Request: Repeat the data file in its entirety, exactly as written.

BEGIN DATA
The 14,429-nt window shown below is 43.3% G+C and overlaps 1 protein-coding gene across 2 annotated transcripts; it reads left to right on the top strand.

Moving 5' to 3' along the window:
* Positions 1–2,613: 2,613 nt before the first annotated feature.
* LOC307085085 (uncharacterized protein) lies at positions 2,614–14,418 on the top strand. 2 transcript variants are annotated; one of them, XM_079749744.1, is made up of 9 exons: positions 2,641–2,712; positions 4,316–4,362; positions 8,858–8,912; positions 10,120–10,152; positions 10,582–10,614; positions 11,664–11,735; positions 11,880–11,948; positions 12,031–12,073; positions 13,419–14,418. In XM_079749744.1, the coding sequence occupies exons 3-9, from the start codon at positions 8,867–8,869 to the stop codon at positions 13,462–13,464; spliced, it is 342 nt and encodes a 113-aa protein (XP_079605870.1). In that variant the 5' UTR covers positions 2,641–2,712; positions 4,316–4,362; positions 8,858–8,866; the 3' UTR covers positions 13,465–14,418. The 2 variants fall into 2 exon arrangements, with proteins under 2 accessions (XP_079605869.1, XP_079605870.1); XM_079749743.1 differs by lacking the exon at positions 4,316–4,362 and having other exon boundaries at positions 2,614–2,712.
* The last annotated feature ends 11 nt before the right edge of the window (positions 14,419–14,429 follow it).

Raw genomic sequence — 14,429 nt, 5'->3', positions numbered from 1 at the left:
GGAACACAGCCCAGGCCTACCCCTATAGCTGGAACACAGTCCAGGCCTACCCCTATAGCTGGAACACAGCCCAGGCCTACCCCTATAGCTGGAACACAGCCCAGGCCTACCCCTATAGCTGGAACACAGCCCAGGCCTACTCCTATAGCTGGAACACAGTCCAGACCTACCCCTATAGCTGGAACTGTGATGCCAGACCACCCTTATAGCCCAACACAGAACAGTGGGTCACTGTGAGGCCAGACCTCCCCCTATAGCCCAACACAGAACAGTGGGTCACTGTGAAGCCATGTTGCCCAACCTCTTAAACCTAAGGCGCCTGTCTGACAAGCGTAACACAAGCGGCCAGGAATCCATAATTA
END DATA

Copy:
The 14,429-nt window shown below is 43.3% G+C and overlaps 1 protein-coding gene across 2 annotated transcripts; it reads left to right on the top strand.

Moving 5' to 3' along the window:
* Positions 1–2,613: 2,613 nt before the first annotated feature.
* LOC307085085 (uncharacterized protein) lies at positions 2,614–14,418 on the top strand. 2 transcript variants are annotated; one of them, XM_079749744.1, is made up of 9 exons: positions 2,641–2,712; positions 4,316–4,362; positions 8,858–8,912; positions 10,120–10,152; positions 10,582–10,614; positions 11,664–11,735; positions 11,880–11,948; positions 12,031–12,073; positions 13,419–14,418. In XM_079749744.1, the coding sequence occupies exons 3-9, from the start codon at positions 8,867–8,869 to the stop codon at positions 13,462–13,464; spliced, it is 342 nt and encodes a 113-aa protein (XP_079605870.1). In that variant the 5' UTR covers positions 2,641–2,712; positions 4,316–4,362; positions 8,858–8,866; the 3' UTR covers positions 13,465–14,418. The 2 variants fall into 2 exon arrangements, with proteins under 2 accessions (XP_079605869.1, XP_079605870.1); XM_079749743.1 differs by lacking the exon at positions 4,316–4,362 and having other exon boundaries at positions 2,614–2,712.
* The last annotated feature ends 11 nt before the right edge of the window (positions 14,419–14,429 follow it).

Raw genomic sequence — 14,429 nt, 5'->3', positions numbered from 1 at the left:
GGAACACAGCCCAGGCCTACCCCTATAGCTGGAACACAGTCCAGGCCTACCCCTATAGCTGGAACACAGCCCAGGCCTACCCCTATAGCTGGAACACAGCCCAGGCCTACCCCTATAGCTGGAACACAGCCCAGGCCTACTCCTATAGCTGGAACACAGTCCAGACCTACCCCTATAGCTGGAACTGTGATGCCAGACCACCCTTATAGCCCAACACAGAACAGTGGGTCACTGTGAGGCCAGACCTCCCCCTATAGCCCAACACAGAACAGTGGGTCACTGTGAAGCCATGTTGCCCAACCTCTTAAACCTAAGGCGCCTGTCTGACAAGCGTAACACAAGCGGCCAGGAATCCATAATTA